by Cynthia M. Johnson, MA
What Is Polio?
Polio is a serious illness caused by a virus. It spreads easily through person to person contact.
Most people who get the infection have no symptoms at all. It can lead to serious problems in some people, such as meningitis or paralysis. It can be deadly.
What Is the Polio Vaccine?
The polio vaccine is made of an inactive form of the polio virus. Inactive forms cannot cause an infection. Instead, they stimulate the body to make antibodies to fight future infections.
Who Should Get Vaccinated and When?
The polio vaccine is advised for all children. The vaccine is usually given in 4 doses at ages:
Most adults do not need the vaccine because they received it when they were children. Some adults are at higher risk and should consider getting the vaccine, such as:
What Are the Risks Associated With the Polio Vaccine?
Common side effects are soreness, redness, or swelling at the injection site.
Less common, but more serious side effects are serious allergic reaction or death.
Acetaminophen is sometimes given for pain and fever after a vaccination. In infants, this may weaken the vaccine's effectiveness. It should only be given if advised by a child's care team.
Who Should Not Get Vaccinated?
You should not get the polio vaccine if you:
People who are moderately or severely ill should wait to get the vaccine.
The vaccine can be given to a pregnant person if they are at high risk for infection and need protection right away.
What Other Ways Can Polio Be Prevented Besides Vaccination?
The risk of polio can be lowered by practicing good personal hygiene.
What Happens in the Event of an Outbreak?
In the event of an outbreak, all people who have not received the polio vaccine should receive it.
WHERE CAN I GET MORE INFORMATION?
Healthy Children—American Academy of Pediatrics
Vaccines & Immunizations
Centers for Disease Control and Prevention
Poliomyelitis. EBSCO DynaMed website. Available at: https://www.dynamed.com/condition/poliomyelitis. Accessed September 7, 2021.
Polio vaccination: who needs it? Centers for Disease Control and Prevention website. Available at: https://www.cdc.gov/vaccines/vpd/polio/public/vacc-in-short.html. Accessed September 7, 2021.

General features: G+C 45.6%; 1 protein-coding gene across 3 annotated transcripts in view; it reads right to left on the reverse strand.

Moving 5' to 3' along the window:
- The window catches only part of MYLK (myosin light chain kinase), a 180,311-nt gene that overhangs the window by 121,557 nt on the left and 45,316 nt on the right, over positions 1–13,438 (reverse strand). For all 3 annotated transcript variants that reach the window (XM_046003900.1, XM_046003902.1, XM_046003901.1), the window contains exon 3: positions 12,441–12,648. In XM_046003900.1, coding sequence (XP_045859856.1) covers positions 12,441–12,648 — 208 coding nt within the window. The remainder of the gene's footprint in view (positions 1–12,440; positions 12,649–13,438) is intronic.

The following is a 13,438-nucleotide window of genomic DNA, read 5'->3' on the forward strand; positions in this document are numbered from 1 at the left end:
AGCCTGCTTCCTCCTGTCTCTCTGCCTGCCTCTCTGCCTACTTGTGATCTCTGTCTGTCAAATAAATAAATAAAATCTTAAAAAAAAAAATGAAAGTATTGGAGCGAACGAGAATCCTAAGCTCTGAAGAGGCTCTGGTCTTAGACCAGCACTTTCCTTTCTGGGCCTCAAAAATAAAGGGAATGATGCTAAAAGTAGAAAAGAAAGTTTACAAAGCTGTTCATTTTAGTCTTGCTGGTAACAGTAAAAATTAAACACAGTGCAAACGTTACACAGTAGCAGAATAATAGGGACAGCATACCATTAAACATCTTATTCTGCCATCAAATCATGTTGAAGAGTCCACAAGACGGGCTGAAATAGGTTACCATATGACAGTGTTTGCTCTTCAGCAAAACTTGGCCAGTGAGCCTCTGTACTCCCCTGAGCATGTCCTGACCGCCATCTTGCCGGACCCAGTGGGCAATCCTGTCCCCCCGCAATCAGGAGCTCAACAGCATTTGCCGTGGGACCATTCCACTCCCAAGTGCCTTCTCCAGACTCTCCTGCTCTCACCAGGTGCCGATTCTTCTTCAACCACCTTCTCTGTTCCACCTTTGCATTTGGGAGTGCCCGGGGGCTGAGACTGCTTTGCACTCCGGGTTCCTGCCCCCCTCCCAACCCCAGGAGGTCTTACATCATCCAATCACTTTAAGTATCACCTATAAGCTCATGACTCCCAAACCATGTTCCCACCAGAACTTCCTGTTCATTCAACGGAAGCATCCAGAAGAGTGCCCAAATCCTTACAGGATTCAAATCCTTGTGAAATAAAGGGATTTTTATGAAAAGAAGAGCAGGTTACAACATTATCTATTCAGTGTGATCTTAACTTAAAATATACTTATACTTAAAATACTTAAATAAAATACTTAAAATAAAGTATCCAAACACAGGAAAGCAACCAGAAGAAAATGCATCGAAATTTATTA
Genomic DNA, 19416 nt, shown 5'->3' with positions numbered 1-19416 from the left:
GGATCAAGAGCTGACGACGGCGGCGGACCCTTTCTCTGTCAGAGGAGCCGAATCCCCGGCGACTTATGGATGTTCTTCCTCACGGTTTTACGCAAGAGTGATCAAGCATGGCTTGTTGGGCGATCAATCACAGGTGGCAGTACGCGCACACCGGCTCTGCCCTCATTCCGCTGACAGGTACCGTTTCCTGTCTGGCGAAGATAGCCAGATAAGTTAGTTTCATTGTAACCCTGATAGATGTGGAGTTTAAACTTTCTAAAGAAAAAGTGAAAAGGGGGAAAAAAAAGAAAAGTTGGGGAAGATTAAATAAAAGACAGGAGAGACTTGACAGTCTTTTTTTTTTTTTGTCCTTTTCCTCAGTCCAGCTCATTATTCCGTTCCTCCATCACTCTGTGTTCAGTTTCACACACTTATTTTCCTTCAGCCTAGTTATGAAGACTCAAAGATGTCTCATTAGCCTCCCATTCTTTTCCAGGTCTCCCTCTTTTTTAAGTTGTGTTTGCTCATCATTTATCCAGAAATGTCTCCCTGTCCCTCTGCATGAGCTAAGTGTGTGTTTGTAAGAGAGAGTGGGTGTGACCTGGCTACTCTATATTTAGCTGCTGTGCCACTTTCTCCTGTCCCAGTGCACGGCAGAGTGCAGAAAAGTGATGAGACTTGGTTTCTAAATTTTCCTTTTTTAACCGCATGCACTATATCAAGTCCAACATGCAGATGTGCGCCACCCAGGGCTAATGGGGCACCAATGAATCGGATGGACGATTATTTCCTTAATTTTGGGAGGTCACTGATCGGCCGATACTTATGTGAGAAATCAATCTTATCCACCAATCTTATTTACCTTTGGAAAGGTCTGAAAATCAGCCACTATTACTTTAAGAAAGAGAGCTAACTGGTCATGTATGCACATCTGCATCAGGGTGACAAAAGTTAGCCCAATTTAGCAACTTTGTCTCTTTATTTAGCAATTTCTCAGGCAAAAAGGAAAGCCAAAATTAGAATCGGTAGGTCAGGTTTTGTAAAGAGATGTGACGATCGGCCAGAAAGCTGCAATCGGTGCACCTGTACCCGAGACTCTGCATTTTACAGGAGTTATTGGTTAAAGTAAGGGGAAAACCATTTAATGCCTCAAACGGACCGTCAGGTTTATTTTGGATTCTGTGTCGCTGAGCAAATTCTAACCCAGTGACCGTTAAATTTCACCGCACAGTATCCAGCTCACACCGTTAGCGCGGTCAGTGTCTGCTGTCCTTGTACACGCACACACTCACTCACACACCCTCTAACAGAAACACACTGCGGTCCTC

Polio vaccine. Family Doctor—American Academy of Family Physicians website. Available at: https://familydoctor.org/polio-vaccine. Accessed September 7, 2021.
Polio VIS. Centers for Disease Control and Prevention website. Available at: https://www.cdc.gov/vaccines/hcp/vis/vis-statements/ipv.html. Accessed September 7, 2021.
Last reviewed July 2021 by EBSCO Medical Review Board Kari Kuenn, MD
Last Updated: 9/7/2021
EBSCO Information Services is fully accredited by URAC. URAC is an independent, nonprofit health care accrediting organization dedicated to promoting health care quality through accreditation, certification and commendation.
This content is reviewed regularly and is updated when new and relevant evidence is made available. This information is neither intended nor implied to be a substitute for professional medical advice. Always seek the advice of your physician or other qualified health provider prior to starting any new treatment or with questions regarding a medical condition.
To send comments or feedback to our Editorial Team regarding the content please email us at firstname.lastname@example.org. Our Health Library Support team will respond to your email request within 2 business days.